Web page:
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Do Your Analytics Make Any Difference?

  |  August 7, 2014   |  Comments

Analytics can only effectively change your marketing when the rest of the business buys into their importance - from the chief executive all the way down the line.

Sometimes it can feel that getting value from analytics can be a bit like a weight-loss program (well, mine at least); you can get some good results quite quickly but then you hit a wall and it can be a struggle to keep going. Initial enthusiasm gives way at some point to the dawning realization that it's getting harder and harder to move the needle.

This type of experience can be typical where the drive to create analytical capabilities for the business comes from the "bottom up" rather than from the "top down," i.e. in circumstances where the analytical capability is perhaps being developed in isolation to the context of the rest of the business. Quick wins can be made and low-hanging fruit can be plucked, but after a while the marginal effort required for the same amount of gain gets harder and harder. At that point something needs to change. My own experience from back in the dot-com days is a good example.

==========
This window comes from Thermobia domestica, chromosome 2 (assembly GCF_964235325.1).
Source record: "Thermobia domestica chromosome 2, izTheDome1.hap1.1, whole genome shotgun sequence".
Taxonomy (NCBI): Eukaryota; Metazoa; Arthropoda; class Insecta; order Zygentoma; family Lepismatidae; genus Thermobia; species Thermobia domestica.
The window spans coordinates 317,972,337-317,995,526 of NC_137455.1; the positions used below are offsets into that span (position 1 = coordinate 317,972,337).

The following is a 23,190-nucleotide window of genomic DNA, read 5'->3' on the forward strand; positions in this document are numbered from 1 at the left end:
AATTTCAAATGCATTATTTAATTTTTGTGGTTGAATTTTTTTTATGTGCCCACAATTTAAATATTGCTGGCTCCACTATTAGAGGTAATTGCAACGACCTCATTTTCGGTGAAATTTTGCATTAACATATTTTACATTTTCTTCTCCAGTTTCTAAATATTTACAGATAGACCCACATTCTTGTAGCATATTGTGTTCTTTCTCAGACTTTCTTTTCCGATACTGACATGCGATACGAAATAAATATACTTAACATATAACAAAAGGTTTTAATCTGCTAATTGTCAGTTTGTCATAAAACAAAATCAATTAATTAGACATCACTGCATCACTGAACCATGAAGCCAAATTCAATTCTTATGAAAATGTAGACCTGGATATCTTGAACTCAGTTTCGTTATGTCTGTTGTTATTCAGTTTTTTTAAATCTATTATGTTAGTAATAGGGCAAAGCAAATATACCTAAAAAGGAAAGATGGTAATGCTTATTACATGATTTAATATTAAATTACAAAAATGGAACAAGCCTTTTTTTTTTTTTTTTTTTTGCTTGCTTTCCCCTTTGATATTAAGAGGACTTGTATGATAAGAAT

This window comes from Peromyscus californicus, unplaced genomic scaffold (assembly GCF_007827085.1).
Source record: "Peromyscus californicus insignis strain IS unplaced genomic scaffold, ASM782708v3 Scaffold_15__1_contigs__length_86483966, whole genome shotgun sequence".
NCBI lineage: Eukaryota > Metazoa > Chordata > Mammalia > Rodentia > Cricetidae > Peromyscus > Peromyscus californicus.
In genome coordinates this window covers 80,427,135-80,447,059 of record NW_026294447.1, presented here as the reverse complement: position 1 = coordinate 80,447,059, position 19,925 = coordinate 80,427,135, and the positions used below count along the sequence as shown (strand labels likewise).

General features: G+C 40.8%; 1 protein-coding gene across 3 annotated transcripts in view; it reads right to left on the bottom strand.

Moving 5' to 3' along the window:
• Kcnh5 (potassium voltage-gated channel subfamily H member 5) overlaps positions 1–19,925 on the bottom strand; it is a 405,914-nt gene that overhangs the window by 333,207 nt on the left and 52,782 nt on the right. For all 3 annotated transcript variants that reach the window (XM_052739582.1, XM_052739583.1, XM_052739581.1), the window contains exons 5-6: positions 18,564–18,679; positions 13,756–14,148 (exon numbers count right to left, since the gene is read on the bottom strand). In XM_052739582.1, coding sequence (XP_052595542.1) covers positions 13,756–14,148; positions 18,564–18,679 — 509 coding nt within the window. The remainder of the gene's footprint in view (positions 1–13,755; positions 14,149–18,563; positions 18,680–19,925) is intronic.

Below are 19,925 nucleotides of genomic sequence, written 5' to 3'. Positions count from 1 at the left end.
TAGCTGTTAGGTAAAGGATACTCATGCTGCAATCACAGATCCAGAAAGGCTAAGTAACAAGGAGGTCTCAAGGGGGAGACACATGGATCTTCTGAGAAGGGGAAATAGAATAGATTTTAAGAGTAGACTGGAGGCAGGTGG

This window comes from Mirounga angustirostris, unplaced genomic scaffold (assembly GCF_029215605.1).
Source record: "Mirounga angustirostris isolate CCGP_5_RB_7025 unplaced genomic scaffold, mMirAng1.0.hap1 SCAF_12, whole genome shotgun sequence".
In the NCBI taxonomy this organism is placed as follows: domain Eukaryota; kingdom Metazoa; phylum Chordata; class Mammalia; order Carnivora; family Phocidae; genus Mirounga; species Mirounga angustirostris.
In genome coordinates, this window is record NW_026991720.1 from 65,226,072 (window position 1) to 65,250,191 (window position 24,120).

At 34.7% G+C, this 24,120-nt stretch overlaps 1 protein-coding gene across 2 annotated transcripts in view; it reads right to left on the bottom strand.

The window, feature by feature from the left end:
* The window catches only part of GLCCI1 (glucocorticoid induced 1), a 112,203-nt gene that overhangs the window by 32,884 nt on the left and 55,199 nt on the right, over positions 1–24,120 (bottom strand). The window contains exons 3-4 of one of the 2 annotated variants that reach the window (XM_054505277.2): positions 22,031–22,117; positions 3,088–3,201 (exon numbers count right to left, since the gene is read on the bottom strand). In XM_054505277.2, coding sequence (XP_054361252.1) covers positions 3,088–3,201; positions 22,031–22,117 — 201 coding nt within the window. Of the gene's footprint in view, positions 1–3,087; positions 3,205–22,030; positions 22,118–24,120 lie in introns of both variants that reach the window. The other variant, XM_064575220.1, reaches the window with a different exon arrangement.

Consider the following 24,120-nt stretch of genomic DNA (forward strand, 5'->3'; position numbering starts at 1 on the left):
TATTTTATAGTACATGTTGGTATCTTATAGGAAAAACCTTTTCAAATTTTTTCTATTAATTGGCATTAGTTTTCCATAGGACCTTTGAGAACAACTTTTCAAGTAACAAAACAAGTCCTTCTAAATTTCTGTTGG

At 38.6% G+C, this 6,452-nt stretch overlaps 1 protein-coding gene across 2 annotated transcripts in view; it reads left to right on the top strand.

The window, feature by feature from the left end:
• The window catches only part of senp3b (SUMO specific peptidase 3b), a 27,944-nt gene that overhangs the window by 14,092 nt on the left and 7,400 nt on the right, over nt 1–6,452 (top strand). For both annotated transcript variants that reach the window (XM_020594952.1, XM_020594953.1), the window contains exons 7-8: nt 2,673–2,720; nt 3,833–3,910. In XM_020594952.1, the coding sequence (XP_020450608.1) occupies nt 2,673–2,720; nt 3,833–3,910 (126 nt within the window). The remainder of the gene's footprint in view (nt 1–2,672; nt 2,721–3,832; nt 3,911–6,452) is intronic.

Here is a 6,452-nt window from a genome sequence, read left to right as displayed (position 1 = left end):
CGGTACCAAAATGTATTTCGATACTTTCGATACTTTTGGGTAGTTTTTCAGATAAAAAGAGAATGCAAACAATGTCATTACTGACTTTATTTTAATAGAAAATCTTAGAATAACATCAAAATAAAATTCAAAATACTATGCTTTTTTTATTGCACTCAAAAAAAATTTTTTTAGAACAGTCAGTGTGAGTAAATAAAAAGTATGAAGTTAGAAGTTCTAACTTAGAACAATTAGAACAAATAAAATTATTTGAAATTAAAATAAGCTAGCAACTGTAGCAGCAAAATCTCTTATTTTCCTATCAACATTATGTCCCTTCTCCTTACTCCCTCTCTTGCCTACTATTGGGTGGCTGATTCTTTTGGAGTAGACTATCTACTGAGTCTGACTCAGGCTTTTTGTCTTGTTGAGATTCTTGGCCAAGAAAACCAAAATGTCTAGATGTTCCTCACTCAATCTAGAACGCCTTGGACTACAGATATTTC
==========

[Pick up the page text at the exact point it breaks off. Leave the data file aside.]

Full of Enthusiasm

I joined the business to set up the analytics function, reporting to the chief executive (CEO). The CEO's brief to me was clear and straight forward. "Neil," he said, "we're flying blind here. I want you to turn on the lights." It was a great brief. I had a real opportunity to effect some change, it was essentially a green field site for analytics. The existing Web analytics capability was basic and rudimentary (even by the standards of the time), the customer database was a combination of Excel and Access, and there was no customer insight in the business. The business was doing OK, riding the dot-com wave, but it was, as the boss used to say, "profit by surprise."